Archimedes and the area of sphere

I record here a remarkable discovery of Archimedes about the formula for the surface area of a sphere. I think the derivation is elementary enough so that it can be taught in high school. (I think I was not taught any derivation of it the first time I learned it, but I derived it myself after learning enough calculus.) The sad thing about our math education is that we are fed with tons of formulas, often without much motivation, that even the good students have to resort to mere memorization. My point is that many formulas taught in high school can be demonstrated in a rather natural and elementary way, which can be helpful to understand or remember them.

About 1800 years prior to the discovery of calculus, Archimedes showed that the surface area of a sphere of radius {r} is {4\pi r^2}. He also showed that the volume of a ball of radius {r} is {\frac{4}{3}\pi r^3} using the Cavalieri’s principle, again without calculus (this is explained in the last part of my calculus notes here).

450px-Domenico-Fetti_Archimedes_1620

Archimedes (287 –  212 BC)

Let us now describe how he discovered the surface area of a sphere. First, we inscribe the sphere of radius {r} in a cylinder of the same radius and height {2r} as shown.

inscribedsphere

We claim that the orthogonal projection from the lateral face of the cylinder onto the sphere is area-preserving. This of course can be shown by calculus. Remarkably, Archimedes proved it without using calculus. Unavoidably, this would not be completely rigorous in today’s standard as we lack the precise definition of area if we avoid calculus, and have to resort to the language of the “infinitesimals”.

The following picture is the cross section of the inscribed sphere along the {x-z} plane, which then becomes a circle of radius {r} inscribed in a square of side {2r}.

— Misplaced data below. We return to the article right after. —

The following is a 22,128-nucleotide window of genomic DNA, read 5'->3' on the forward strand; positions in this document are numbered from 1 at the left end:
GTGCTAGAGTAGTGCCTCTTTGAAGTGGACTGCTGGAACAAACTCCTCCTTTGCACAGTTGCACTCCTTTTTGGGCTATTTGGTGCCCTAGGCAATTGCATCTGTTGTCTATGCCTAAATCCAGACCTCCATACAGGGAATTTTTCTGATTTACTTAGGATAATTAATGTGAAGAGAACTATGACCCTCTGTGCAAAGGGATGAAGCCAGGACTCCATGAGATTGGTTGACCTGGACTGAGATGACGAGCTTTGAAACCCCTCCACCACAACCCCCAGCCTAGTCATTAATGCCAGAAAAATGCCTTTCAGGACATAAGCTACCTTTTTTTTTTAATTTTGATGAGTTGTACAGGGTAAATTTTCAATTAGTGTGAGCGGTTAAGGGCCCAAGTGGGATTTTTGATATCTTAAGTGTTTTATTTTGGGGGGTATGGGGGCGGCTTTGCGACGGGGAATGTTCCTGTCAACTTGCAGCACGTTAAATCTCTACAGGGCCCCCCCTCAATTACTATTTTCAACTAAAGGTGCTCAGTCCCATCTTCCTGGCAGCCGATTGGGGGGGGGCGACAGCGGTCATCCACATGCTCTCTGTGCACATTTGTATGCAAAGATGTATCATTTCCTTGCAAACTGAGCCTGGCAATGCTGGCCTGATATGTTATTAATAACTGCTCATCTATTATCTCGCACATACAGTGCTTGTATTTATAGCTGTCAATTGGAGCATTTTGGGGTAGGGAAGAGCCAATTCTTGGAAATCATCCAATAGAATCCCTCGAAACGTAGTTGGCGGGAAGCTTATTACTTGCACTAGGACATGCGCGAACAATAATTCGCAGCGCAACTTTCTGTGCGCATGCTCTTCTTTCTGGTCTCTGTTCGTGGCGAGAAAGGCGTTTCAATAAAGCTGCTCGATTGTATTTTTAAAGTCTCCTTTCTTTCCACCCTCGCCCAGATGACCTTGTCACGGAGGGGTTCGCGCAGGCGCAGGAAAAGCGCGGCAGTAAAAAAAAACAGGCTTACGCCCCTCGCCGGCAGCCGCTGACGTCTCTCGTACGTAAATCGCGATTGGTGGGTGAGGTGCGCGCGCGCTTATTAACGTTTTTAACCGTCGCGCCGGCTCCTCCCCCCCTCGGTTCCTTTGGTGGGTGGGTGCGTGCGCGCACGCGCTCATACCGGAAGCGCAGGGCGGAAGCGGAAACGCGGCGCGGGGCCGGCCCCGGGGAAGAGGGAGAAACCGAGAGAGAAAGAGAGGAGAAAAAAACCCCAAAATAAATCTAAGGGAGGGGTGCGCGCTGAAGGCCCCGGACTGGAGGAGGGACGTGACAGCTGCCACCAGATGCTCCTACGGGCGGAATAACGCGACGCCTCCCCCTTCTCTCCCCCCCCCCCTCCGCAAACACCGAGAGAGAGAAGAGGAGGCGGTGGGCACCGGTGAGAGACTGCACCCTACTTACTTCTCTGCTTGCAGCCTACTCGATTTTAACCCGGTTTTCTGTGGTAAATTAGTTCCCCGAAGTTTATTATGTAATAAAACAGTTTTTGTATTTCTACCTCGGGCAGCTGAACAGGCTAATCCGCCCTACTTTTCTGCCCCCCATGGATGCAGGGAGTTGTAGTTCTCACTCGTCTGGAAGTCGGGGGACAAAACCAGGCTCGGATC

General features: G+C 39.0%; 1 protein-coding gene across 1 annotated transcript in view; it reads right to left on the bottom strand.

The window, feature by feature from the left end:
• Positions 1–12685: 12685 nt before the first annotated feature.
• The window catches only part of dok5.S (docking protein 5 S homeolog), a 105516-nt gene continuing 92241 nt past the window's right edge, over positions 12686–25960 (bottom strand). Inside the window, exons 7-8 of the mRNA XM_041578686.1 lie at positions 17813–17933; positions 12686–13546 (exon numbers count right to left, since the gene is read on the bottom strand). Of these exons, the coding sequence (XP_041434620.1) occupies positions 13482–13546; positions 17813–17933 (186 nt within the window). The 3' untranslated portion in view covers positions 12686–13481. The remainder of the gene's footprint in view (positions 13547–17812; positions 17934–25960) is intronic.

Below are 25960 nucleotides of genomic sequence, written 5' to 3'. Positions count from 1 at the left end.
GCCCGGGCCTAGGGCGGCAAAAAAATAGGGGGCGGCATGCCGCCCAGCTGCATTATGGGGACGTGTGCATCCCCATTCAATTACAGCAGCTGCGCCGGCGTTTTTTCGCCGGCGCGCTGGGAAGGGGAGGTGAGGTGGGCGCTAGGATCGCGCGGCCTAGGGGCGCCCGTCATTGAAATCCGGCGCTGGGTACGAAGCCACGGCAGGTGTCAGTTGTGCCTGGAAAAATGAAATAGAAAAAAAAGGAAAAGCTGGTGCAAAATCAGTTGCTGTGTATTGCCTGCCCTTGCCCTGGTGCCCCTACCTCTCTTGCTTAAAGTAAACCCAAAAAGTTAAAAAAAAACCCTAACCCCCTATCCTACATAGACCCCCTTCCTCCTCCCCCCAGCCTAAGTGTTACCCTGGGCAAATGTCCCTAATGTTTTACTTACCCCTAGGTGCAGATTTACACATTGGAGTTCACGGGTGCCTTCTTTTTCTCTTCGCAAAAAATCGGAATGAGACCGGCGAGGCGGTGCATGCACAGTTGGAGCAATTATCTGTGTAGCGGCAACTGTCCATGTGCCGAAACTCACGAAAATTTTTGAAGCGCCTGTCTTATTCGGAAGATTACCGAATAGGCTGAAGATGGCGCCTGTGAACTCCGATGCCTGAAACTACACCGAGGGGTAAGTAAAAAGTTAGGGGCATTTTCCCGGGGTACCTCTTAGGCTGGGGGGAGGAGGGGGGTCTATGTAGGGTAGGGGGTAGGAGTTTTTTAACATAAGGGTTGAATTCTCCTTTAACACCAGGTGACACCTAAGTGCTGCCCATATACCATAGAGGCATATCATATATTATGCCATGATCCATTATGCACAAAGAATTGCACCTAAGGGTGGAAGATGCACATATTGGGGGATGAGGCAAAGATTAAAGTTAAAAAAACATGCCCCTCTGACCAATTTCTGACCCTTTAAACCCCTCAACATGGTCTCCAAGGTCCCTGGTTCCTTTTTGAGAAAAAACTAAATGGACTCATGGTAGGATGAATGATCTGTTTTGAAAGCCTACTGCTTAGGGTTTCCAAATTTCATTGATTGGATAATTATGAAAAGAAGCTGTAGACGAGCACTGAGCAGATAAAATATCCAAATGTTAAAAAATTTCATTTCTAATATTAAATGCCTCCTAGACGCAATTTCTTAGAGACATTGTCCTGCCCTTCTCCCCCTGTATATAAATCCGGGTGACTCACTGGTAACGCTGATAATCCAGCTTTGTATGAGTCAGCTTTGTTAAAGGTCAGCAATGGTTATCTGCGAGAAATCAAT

archsphere2


Suppose {\Delta \theta} is the “infinitesimal” increment of the angle {\theta}. Then on one hand (if we ignore the {\pm} sign),

\displaystyle \begin{array}{rl} \displaystyle \Delta z=r \Delta \theta \cos \left(\frac{\pi}{2}-\theta\right)=r\Delta \theta \sin \theta. \ \ \ \ \ (1)\end{array}

So the infinitesimal area element of the cylinder is

\displaystyle \begin{array}{rl} \displaystyle \Delta A_{\mathrm{cylinder}} =& \displaystyle 2\pi r \cdot \Delta z\\ =& \displaystyle 2\pi r ^2 \sin \theta \Delta \theta. \end{array}

On the other hand, the infinitesimal area element of the sphere (the area corresponding to the projection of \Delta A_{\mathrm{cylinder}}) is (see Fig. 1)

\displaystyle \begin{array}{rl} \displaystyle \Delta A_{\mathrm{sphere}} =& \displaystyle r \Delta \theta\cdot 2\pi r \sin \theta\\ =& \displaystyle 2\pi r^2 \sin \theta\Delta \theta\\=&\displaystyle \Delta A_{\mathrm{cylinder}}. \end{array}

We conclude that the projection is area-preserving and so the lateral face of the cylinder has the same area as the sphere. So the sphere has area {2\pi r\times 2r=4\pi r^2}.

Exercise: Make the above argument precise by using the language of differential forms. For example, as {z=r\cos \theta}, we have {dz=-r\sin \theta d\theta}, which (up to a sign) is the rigorous version of (1).

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